The free program, RES2DMOD.EXE, is a 2-D forward modeling program which calculates the apparent resistivity pseudo section for a user defined 2-D subsurface model. The program helps to choose the finite-difference (Dey and Morrison, 1979a) or Finite-element (Silvester and Ferrari, 1990) method to calculate the apparent resistivity values. The RES2DMOD.EXE program indicates the contours in the simulated section produced by the different arrays over the same structure.

Study area

Tirupur is located 50 Km east in Coimbatore district of Tamilnadu state in South India at latitudes and Longitudes 11.18° N 77.25° E with a total extent of 27 sq.km (Figure 1). Tirupur an important trade center of India gained recognition as the leading source of Knitted Garments, Casual Wear and Sportswear. Geology of the study area is entirely composed of Precambrian shield area called as the Indian Peninsular complex with wide range of igneous and meta-morphic rocks. The most common rock type in the study area is gneiss. Gneiss is a generic term for a large variety of metamorphic rocks, and can have both sedimentary and igneous origin. The gneiss found in the Tirupur region is of high metamorphic grade and is mainly of the biotite type, but quartzo-feldspatic gneiss is also found. These rocks are thought to have been formed during the Archaean time period, approximately 3.8 to 2.5 billion years ago, which means that they are among the world's oldest rocks (Gustavsson et al., 1970), (Sankararaaj et al., 2002). Thestudy area is an undulating plain with gentle slopes. The elevation ranges between 225 and about 300 m (Kristina furn, 1998). The climatic conditions in the study area are "semiarid" with a mean annual temperature of 29.4°C. (SSLUO, 1998). The annual average rainfall in the study area is 527.2 mm.

Hydrogeology of the study area

Groundwater occurs in two different aquifers, one shallow aquifer formed by the weathered zone and the other deeper aquifers connected to the fracture system in the rock with vertical and horizontal fractures. These fractured zones extend down as 200 m or more. The Transmissivity of the shallow aquifers varies from 11.4 to 51.0 m2/day, with an average of about 30.7 m2/day. The hydraulic conductivities vary from 2.9 to 20.0 m/d with an average of 9.2 m/d. The average thickness of the shallow aquiferis 3.7 m. The average specific yield is 4.0x10-2 (CGWB, 1993). The vertical fracture zones constitute an unconfined aquifer, demarcated as the most potential aquifer in the area, in which groundwater development is focused. Transmissivity in the vertically fractured aquifer vary from 52.1 to 497.0 m2/day. The hydraulic conductivity is 1.8 m/day with a range of 0.9 to 3.4 m/day. The aquifer ranges from approximately 45.0 to 142.3 mbelow ground level with an average thickness of 97.3 m (Table 1). In horizontal fracture aquifer the transmissivity is 52.8 m2/day with a hydraulic conductivity of 0.5 m/day. The horizontally fractured layer depth ranges from 28.8 to 129.5 m below ground level (CGWB, 1993).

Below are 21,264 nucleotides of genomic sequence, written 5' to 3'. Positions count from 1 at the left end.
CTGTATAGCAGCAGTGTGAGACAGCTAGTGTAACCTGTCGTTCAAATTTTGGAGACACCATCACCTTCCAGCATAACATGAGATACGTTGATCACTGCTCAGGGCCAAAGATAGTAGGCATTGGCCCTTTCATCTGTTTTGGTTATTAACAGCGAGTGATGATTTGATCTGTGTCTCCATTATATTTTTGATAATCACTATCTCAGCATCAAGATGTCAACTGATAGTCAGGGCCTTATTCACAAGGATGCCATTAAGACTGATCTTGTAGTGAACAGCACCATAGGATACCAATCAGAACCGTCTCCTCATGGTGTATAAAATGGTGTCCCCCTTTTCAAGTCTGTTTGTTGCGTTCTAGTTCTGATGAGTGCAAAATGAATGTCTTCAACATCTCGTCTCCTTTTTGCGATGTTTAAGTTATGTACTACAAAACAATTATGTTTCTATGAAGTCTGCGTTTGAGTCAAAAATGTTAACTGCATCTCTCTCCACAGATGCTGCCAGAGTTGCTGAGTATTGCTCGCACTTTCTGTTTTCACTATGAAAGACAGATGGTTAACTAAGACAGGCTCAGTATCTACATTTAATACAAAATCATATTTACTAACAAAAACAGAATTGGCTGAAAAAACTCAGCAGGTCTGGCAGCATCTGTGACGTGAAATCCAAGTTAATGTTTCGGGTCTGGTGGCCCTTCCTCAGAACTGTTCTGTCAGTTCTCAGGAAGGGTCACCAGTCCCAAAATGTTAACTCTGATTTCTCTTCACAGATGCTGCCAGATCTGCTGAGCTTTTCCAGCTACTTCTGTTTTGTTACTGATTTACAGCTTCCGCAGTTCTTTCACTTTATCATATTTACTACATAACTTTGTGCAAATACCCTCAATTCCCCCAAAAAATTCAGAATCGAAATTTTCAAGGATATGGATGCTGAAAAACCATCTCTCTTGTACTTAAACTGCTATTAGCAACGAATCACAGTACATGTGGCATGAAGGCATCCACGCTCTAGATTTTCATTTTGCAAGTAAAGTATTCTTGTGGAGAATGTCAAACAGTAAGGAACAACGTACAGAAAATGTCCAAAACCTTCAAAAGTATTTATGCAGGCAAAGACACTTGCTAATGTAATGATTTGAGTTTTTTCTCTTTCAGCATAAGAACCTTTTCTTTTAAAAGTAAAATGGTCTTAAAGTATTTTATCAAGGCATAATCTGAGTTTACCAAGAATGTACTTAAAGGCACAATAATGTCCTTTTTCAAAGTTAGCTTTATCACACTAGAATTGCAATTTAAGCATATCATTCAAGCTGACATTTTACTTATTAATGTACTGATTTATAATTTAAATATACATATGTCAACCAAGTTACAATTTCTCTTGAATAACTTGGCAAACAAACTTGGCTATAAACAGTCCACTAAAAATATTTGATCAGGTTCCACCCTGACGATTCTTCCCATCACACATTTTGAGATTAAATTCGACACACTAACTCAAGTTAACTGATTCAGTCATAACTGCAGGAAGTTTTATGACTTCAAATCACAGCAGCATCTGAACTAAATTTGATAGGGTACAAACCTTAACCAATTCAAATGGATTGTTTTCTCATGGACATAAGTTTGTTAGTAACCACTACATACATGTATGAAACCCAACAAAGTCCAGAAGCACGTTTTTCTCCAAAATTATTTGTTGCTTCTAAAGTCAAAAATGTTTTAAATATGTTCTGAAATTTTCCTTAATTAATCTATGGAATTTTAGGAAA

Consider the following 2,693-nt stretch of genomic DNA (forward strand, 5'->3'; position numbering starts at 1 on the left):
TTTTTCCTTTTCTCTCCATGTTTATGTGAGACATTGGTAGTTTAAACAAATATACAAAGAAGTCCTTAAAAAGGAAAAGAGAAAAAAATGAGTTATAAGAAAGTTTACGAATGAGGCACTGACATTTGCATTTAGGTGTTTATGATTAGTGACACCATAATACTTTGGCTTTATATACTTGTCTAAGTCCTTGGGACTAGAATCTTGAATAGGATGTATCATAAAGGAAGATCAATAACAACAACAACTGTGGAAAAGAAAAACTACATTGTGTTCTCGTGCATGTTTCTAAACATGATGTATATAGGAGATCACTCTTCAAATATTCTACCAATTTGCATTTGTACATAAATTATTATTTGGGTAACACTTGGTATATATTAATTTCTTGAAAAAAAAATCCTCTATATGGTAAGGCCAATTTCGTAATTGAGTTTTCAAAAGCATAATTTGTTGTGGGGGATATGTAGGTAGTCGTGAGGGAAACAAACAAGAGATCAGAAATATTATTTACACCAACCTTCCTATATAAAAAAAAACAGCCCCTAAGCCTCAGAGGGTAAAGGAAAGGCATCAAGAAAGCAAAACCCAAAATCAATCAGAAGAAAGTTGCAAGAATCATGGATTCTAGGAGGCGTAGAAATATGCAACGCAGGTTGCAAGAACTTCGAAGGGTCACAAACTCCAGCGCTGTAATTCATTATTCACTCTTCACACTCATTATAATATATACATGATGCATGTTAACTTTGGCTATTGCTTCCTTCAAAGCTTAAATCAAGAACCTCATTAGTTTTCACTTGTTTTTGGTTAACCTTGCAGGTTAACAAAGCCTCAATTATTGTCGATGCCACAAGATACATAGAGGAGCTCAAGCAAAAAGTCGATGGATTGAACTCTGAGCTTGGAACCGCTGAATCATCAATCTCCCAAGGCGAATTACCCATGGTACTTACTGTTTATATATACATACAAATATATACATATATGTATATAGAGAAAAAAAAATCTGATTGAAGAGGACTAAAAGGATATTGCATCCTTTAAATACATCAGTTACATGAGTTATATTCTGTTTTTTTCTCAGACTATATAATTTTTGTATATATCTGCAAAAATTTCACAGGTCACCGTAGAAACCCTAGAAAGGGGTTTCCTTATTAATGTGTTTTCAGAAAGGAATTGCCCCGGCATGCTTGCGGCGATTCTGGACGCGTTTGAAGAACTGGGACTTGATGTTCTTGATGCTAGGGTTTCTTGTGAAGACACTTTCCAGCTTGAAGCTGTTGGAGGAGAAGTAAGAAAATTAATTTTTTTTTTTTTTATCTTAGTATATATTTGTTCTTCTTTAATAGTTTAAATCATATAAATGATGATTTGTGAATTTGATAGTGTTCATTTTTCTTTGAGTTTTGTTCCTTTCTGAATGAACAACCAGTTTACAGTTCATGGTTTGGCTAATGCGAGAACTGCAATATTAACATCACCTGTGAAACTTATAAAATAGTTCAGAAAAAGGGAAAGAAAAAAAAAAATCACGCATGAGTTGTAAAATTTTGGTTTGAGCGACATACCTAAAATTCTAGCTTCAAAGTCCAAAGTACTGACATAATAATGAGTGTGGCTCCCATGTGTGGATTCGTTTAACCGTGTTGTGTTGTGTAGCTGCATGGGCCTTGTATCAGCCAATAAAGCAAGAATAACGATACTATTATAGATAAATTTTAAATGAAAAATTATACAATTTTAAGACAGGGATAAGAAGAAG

The groundwater table more or less follows the topography, but with a smaller slope than the surface. The hydraulic gradient is approximately 2.8 m/km with a steeper slope of about 6.5 m/km towards the River Noyil indicating the groundwater flow along east west direction. Groundwater is the main source of water supply in the study area although presence of river Noyyal which dries during summer season. The study area has been demarcated for heavy exploitation of groundwater used mainly for industrial purposes (Senthilnathan and Azeez, 1999).